Two college students, Angela Jin and Nishiki Maredia, channeled their love for boy band One Direction into a social justice movement.

By Kat Sampson

Entrepreneurs Angela Jin and Nishiki Maredia’s big idea started where many great ideas do: at a One Direction concert. It was the summer of 2014. Jin, 21, a business marketing major, was about to start her sophomore year at Boston College, and Maredia, 20, was about to begin her first semester at the University of Texas. Their friendship was strengthened that summer when the two conspired to sneak backstage at a One Direction concert.

“We…hatched this plot to sneak backstage,” Maredia says. “We hung out almost every day that summer and plotted. It truly bonded us in a way that doesn’t always happen.”

Fast-forward four months, after Maredia and Jin spent their fall semester struggling through bouts of anxiety and depression, and the two landed back in their shared hometown of Austin during winter break. They started to hatch their second greatest plan. Why not channel their love for One Direction and their desire for a personal cause into a T-shirt business?

Today, their brainchild has morphed into international apparel brand 1950 Collective, an online store specializing in producing part fandom, part social-justice-movement minimalist clothing.

“It was something we could do and see direct results. It really helped our mental health,” Maredia says of their business. “I would call [Angela for] hours a day. That’s social interaction you don’t get when you’re going through a depression.”

The bottom line was, Jin says, the two wanted to beat the One Direction merchandise team at their own game by releasing up-to-date T-shirts that fans could feel just as comfortable wearing at home as they do to class or on a hike, specifics they noticed the One Direction team didn’t execute so well.

One of 1950 Collective’s first great successes was a shirt featuring the phrase “Girl Almighty,” a One Direction lyric that Maredia says was not only a fan favorite, but was also perfectly feminist.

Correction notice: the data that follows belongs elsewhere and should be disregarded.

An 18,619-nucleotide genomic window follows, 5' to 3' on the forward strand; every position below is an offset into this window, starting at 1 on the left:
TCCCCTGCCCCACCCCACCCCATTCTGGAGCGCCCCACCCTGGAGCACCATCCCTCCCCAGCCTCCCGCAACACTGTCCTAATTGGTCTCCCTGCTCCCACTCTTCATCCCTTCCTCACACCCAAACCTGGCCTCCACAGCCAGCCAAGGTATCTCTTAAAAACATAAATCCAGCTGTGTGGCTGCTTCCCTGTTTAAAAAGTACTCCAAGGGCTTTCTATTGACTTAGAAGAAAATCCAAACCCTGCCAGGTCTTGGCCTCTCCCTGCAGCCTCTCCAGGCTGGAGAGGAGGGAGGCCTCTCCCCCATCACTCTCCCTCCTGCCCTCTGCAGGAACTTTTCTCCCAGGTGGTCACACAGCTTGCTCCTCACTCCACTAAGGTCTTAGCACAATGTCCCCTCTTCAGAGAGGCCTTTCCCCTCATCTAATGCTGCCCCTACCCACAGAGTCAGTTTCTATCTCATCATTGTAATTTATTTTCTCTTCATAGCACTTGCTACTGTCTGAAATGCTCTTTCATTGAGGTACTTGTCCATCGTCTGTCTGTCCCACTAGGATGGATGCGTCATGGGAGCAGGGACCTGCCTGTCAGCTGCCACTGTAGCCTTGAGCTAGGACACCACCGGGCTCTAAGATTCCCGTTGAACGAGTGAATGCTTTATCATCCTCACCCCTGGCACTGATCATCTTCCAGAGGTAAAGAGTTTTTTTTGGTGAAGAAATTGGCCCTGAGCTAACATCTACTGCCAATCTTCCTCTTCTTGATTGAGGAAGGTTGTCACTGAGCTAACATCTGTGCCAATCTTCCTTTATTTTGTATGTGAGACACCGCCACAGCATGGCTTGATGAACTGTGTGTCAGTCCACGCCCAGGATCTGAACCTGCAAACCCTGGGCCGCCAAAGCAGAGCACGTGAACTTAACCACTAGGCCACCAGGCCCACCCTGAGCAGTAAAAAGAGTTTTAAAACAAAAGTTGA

Today, Jin and Maredia maintain their feminist and inclusive lifestyle brand by selling shirts in sizes as large as 4XL and printing phrases like “Favorite Position: CEO” and “No Ban No Wall” on their products.

The team’s move toward social-justice-focused clothing happened organically, Maredia says, with the designs often originating from conversations people have online.

“People want to be able to wear what they’re tweeting,” she explains.

To no surprise, she says, the same group of teens that seeks stylish One Direction merchandise is also incredibly passionate about race, gender and religious equality. Today, 100 percent of profits from 1950 Collective’s new social-justice line go directly to a number of causes, including Black Lives Matter and the National Center for Transgender Equality.

“Both of us are super involved in social justice and we thought, ‘If we have this platform and all these women follow us, we should be putting that to good use,’ ” Maredia says.

The plan worked out. In the young company’s brief two-and-a-half-year existence, it has grossed almost $300,000. Most recently, Jin and Maredia were recognized as two of Glamour’s 2017 College Women of the Year.

Although profits are important, Jin says the team gets most excited about the company’s 65,000 (and growing) Instagram and Twitter followers. The company’s social-media platforms, the duo confides, are what keep them close to their customers.

Jin remembers the first time the two received an email from a customer who was struggling with depression and asking for help. They sent an email back reminding her that although they weren’t medical professionals, they encouraged her to seek support from family and friends. Six months later, the girl reached back out, saying she’d followed their advice, started therapy and was on a positive road to recovery.

“It was just such a moment that our impact of sharing our stories and getting out there—and being a channel for mental health—has long-lasting implications for mental health,” Jin says. “That was one of the most special interactions I think about, in terms of what this company does.”

Despite the 1,950 miles between the two (Yes, the same number in their company’s name.), their mutual support for each other endures.

The two say they have no intentions of shutting down 1950 Collective when Jin graduates and moves to Los Angeles to work in the music industry. (Her goal is to increase Asian-American musical representation.) Maredia says they’re open to change and Jin confirms that regardless of what the future holds, the two will continue to fight for equality.

“I will always consider [1950 Collective] a small business,” Jin says. “We’ll never have a corporate feel and I like to think we’ll always fight for the underdog and it’ll just keep pushing us forward.”


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